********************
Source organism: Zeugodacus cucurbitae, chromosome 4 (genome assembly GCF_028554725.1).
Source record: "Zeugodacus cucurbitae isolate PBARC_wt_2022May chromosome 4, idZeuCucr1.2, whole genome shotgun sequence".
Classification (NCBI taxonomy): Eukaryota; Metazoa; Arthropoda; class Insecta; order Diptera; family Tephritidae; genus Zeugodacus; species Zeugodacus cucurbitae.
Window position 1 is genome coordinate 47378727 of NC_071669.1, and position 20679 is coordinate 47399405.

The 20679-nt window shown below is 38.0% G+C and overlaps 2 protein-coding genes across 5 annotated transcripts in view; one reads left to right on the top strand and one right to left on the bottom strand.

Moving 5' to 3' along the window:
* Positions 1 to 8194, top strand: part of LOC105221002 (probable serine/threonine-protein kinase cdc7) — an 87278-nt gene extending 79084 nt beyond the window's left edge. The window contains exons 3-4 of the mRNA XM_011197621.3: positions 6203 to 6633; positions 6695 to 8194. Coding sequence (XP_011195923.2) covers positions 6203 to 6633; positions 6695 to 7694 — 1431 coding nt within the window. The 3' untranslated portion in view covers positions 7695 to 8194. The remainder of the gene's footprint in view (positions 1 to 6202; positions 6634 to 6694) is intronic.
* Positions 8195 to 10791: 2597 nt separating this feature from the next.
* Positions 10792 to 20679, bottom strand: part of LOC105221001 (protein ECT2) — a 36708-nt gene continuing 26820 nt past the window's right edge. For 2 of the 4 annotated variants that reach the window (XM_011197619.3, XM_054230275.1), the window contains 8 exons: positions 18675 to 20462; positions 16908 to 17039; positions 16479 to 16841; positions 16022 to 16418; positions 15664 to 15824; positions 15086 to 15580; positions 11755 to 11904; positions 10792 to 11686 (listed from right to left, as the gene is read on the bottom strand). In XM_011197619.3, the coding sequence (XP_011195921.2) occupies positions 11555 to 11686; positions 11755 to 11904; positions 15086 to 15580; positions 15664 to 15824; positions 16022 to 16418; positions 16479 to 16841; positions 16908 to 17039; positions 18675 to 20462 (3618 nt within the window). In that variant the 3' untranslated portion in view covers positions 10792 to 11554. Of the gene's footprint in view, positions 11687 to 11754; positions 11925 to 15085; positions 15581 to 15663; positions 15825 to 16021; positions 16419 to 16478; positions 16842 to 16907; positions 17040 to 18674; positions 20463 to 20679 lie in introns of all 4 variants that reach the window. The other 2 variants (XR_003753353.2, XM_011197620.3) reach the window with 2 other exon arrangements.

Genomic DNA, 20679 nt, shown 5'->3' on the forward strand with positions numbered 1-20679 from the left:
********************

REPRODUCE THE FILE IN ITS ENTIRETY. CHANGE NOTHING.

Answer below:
Source organism: Zeugodacus cucurbitae, chromosome 4 (genome assembly GCF_028554725.1).
Source record: "Zeugodacus cucurbitae isolate PBARC_wt_2022May chromosome 4, idZeuCucr1.2, whole genome shotgun sequence".
Classification (NCBI taxonomy): Eukaryota; Metazoa; Arthropoda; class Insecta; order Diptera; family Tephritidae; genus Zeugodacus; species Zeugodacus cucurbitae.
Window position 1 is genome coordinate 47378727 of NC_071669.1, and position 20679 is coordinate 47399405.

The 20679-nt window shown below is 38.0% G+C and overlaps 2 protein-coding genes across 5 annotated transcripts in view; one reads left to right on the top strand and one right to left on the bottom strand.

Moving 5' to 3' along the window:
* Positions 1 to 8194, top strand: part of LOC105221002 (probable serine/threonine-protein kinase cdc7) — an 87278-nt gene extending 79084 nt beyond the window's left edge. The window contains exons 3-4 of the mRNA XM_011197621.3: positions 6203 to 6633; positions 6695 to 8194. Coding sequence (XP_011195923.2) covers positions 6203 to 6633; positions 6695 to 7694 — 1431 coding nt within the window. The 3' untranslated portion in view covers positions 7695 to 8194. The remainder of the gene's footprint in view (positions 1 to 6202; positions 6634 to 6694) is intronic.
* Positions 8195 to 10791: 2597 nt separating this feature from the next.
* Positions 10792 to 20679, bottom strand: part of LOC105221001 (protein ECT2) — a 36708-nt gene continuing 26820 nt past the window's right edge. For 2 of the 4 annotated variants that reach the window (XM_011197619.3, XM_054230275.1), the window contains 8 exons: positions 18675 to 20462; positions 16908 to 17039; positions 16479 to 16841; positions 16022 to 16418; positions 15664 to 15824; positions 15086 to 15580; positions 11755 to 11904; positions 10792 to 11686 (listed from right to left, as the gene is read on the bottom strand). In XM_011197619.3, the coding sequence (XP_011195921.2) occupies positions 11555 to 11686; positions 11755 to 11904; positions 15086 to 15580; positions 15664 to 15824; positions 16022 to 16418; positions 16479 to 16841; positions 16908 to 17039; positions 18675 to 20462 (3618 nt within the window). In that variant the 3' untranslated portion in view covers positions 10792 to 11554. Of the gene's footprint in view, positions 11687 to 11754; positions 11925 to 15085; positions 15581 to 15663; positions 15825 to 16021; positions 16419 to 16478; positions 16842 to 16907; positions 17040 to 18674; positions 20463 to 20679 lie in introns of all 4 variants that reach the window. The other 2 variants (XR_003753353.2, XM_011197620.3) reach the window with 2 other exon arrangements.

Genomic DNA, 20679 nt, shown 5'->3' on the forward strand with positions numbered 1-20679 from the left: